September 22, 2021

Become a Sought-After Client: Assess Your Own “Payment Culture” With Outside Counsel

Recently I shared thoughts about specific questions that adjusters should pose to outside defense counsel to gauge the “billing culture” within the law firm.

This got me thinking about the “payment culture” within the insurance company or TPA overseeing claims and working with defense counsel. If it’s legitimate for claims people to poke and prod with regard to the law firm’s billing culture, it is legitimate as well for attorneys to inquire about the payment patterns of the insurer or claim department.

Admittedly, this is a delicate topic. Candidate law firms trying to win or keep business referrals from insurance companies do not wish to come across as being obsessed about billing. However, law firms — like insurance companies or businesses — and survive (or die) due to cash flow.

It’s no secret that some insurance companies (which will remain unnamed here), whether intentionally or through benign neglect, drag their feet and paying defense attorney bills. As a claim adjuster and supervisor, I knew of one multibillion-dollar insurance company that had an unwritten rule that no law firm Bill was considered for payment until it was 90 days old. Other insurance companies appear to operate on the basis that “the squeaky wheel gets the grease” (and the bill payment).

Tip: be a good client by paying bills on time.

Set expectations with outside counsel as to when bills get paid, within “x” number of days for example.

If there is a problem or question about a bill, communicate that quickly to the law firm so it can address it.

Consider issuing payment for the undisputed portion of the bill.

Help defense counsel maintain reasonable cash flow by not foot dragging bill payment.

Don’t put them in a bad spot vis-à-vis their firm management, which notes that there is a receivable problem with your files.

Avoid developing the appearance or reputation of a “deadbeat” client or a source of business. It’s going to be harder for the attorney to argue on coverage disputes that your company keeps its promises, knowing that the company drags its feet with regard to paying bills on time.

Claims people may be unaware that in many law firms, Insurance Defense Practice is looked down on by other departments of the firm. It can quickly be perceived as the orphaned stepchild of the different practice groups in a larger firm. Hourly billing rates for insurance work are much lower than those for other types of high prestige or cachet practices such as transactional work, tax, M&A, commercial litigation, intellectual property, etc. I’ve spoken to many attorneys in larger firms who do insurance work who privately tell me the pressure that they get from firm management to increase the rates.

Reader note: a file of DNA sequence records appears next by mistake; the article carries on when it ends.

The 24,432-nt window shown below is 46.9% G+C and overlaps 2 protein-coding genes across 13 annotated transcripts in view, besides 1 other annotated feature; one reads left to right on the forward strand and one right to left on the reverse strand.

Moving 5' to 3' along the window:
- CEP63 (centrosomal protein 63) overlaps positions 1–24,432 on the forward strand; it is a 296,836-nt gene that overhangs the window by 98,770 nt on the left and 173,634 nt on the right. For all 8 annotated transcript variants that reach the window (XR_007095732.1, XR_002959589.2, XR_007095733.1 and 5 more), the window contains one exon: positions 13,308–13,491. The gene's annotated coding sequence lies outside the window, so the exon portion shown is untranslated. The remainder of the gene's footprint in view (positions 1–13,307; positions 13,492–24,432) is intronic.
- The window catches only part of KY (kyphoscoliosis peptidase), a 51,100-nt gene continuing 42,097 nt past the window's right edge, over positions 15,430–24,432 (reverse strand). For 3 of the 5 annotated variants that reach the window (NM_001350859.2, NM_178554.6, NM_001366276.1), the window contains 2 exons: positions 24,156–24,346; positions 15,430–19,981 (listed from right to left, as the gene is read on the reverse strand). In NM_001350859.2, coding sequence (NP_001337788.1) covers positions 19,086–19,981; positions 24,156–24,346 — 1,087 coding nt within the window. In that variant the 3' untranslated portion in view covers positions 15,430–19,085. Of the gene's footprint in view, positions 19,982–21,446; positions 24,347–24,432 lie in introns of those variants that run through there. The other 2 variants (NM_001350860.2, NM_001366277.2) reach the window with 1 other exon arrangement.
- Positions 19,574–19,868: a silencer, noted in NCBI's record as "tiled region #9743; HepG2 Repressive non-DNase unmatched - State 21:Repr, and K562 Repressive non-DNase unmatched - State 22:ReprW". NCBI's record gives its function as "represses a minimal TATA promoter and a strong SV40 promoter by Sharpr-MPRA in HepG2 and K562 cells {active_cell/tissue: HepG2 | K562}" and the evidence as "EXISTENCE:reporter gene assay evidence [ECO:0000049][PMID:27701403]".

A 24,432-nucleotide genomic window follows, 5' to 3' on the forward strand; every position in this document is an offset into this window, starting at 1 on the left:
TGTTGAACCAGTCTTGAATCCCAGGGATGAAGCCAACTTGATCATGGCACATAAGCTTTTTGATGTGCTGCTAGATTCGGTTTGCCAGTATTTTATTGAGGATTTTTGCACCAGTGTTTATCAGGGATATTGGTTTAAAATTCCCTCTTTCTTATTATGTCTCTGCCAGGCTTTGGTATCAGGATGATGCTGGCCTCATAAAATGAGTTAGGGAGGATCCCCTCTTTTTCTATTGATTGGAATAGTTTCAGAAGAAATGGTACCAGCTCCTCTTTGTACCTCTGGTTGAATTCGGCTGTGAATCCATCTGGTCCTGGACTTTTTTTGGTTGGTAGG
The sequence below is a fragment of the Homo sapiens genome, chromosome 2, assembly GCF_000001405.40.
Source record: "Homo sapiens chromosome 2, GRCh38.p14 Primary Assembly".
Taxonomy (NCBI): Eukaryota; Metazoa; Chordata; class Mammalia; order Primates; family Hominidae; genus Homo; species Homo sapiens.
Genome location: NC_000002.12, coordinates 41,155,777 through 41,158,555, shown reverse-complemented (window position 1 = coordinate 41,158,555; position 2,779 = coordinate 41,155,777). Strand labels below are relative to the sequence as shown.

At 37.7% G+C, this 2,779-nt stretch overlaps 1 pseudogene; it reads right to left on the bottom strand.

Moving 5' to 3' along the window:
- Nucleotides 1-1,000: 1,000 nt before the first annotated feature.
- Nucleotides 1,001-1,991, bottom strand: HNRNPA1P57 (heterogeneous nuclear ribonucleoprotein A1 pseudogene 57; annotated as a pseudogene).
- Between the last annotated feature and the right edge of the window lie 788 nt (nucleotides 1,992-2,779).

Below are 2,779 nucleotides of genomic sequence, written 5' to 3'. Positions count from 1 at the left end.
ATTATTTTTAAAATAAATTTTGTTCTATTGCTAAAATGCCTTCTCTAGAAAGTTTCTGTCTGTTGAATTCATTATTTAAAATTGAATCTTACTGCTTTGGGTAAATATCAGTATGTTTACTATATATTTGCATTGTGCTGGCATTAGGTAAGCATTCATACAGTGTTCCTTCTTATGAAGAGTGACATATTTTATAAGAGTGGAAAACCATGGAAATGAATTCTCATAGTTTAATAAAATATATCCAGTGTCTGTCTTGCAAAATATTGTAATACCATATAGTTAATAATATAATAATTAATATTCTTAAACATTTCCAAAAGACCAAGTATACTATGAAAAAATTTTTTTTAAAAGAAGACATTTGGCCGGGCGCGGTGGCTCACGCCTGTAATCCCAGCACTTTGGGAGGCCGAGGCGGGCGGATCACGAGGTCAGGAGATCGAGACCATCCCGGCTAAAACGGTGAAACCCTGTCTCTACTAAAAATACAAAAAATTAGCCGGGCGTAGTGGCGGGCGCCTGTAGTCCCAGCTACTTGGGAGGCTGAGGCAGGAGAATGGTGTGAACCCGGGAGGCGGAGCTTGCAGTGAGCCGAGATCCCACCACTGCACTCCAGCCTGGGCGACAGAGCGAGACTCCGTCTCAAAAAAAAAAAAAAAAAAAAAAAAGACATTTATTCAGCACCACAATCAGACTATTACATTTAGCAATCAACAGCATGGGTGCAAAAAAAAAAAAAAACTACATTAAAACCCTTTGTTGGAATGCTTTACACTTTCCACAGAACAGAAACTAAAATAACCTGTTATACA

Do you want to attract the best legal talent to your cases?

Do you want to be able to summon high-quality legal assistance on short notice in time-sensitive situations?

Do you want to be viewed as an attractive client, the kind that lawyers want to work for?

Set clear expectations with outside counsel as to payment cycles.

Honor those payment cycles.

Pay defense attorney bills promptly.

If there are issues or problems with the bill, communicate that quickly to outside counsel so that they can either explain the bill or consider writing it off or writing it down.
Assess your own corporate and departmental culture with regard to bill-paying. Strive to be a sought-after client by not creating undue financial hardship on the cash flow of your outside counsel and firms.

In the short run, you’re helping them.

In the long run, you’re helping yourself by demonstrating that you keep your promises and that you are a good business partner and somebody that high-quality law firms and attorneys want to work with.

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